Carmaker Renault has alerted French authorities to a 50,000-euro gift from the chateau of Versailles to its former chairman and CEO Carlos Ghosn — reportedly linked to his lavish wedding at the royal estate.
Renault said in a statement Thursday that a company investigation found that Ghosn personally benefited from "an exchange worth 50,000 euros in the framework of a philanthropic accord" with Versailles. Renault said it was alerting French judicial authorities.
Renault started investigating Ghosn's past activities after he was arrested in November in Tokyo, where he has been charged with falsifying financial reports and breach of trust. Ghosn — long one of the most influential executives in the global auto industry — denies wrongdoing.
French newspaper Le Figaro reported that Versailles allowed Ghosn to host his 2016 wedding reception on its grounds in exchange for Renault's donations to the chateau, resplendent home to France's last kings.
The chateau said Renault gave it 2.3 million euros to fund renovations in a 2016 philanthropic deal; in exchange, Renault was entitled to benefits from the chateau worth up to 25 percent of the total donation.
As part of that arrangement, Renault asked for permission to rent out space in the Grand Trianon mansion on the Versailles grounds for a "dinner" on Oct. 8, 2016, the chateau said in a statement. It estimated the rental was worth 50,000 euros.
Versailles officials would not comment on whether Ghosn himself made the request, or confirm that the dinner was in fact his wedding reception.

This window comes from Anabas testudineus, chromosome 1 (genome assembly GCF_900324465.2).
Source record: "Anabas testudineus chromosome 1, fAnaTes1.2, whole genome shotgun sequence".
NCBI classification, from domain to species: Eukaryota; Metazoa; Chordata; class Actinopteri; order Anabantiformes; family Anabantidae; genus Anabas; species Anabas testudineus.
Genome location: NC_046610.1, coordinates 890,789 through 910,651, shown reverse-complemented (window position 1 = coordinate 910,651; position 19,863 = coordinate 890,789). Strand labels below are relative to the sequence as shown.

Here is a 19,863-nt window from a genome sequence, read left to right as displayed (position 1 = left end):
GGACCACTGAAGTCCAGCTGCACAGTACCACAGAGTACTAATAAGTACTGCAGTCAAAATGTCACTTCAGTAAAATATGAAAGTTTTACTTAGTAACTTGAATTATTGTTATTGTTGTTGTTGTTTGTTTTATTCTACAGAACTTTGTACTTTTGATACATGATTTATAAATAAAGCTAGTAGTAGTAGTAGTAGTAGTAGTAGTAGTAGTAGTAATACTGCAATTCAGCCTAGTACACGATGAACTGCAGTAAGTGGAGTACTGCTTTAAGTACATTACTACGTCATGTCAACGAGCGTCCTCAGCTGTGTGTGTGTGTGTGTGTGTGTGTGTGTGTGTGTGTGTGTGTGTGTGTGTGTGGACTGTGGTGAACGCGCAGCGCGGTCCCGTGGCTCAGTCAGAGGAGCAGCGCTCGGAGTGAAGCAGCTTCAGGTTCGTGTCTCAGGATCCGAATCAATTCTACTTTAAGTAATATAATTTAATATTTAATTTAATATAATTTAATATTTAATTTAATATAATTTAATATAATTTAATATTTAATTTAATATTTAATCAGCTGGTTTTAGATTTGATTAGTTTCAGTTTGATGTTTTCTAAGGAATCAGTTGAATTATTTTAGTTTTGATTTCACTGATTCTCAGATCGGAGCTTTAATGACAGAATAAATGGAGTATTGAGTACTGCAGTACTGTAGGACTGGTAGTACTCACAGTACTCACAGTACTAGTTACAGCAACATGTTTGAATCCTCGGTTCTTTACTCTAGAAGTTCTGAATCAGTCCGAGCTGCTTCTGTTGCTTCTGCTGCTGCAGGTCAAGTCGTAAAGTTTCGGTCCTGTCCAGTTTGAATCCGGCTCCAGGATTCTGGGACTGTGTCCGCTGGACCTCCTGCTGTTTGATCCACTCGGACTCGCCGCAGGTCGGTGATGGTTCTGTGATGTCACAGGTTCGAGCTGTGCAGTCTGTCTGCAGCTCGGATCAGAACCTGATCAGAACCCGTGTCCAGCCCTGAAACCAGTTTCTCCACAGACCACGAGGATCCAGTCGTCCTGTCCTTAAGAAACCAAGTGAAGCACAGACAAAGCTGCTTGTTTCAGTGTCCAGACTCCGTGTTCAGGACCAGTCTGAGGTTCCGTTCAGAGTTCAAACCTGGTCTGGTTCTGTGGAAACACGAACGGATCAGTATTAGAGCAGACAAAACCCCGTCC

Officials in various French prosecutor's offices that could investigate the case said Thursday they had no information yet from Renault about the gift.
Meanwhile, a Renault official said that it and Nissan are also conducting a joint investigation into Ghosn's activities as head of the alliance between them, Netherlands-based Renault-Nissan BV.
Ghosn led both Renault and Nissan and championed their alliance as it grew into the world's biggest-selling automaker. He has faced a stunning downfall since his arrest.
Renault initially stood by Ghosn, but last month named a new CEO and chairman to replace him as his Japanese legal case drags on.
The Japanese case includes suspicions that Ghosn under-reported his income by as chairman of Nissan and falsified financial reports. Ghosn has said fellow executives opposed to forging closer ties between Nissan and Renault schemed against him.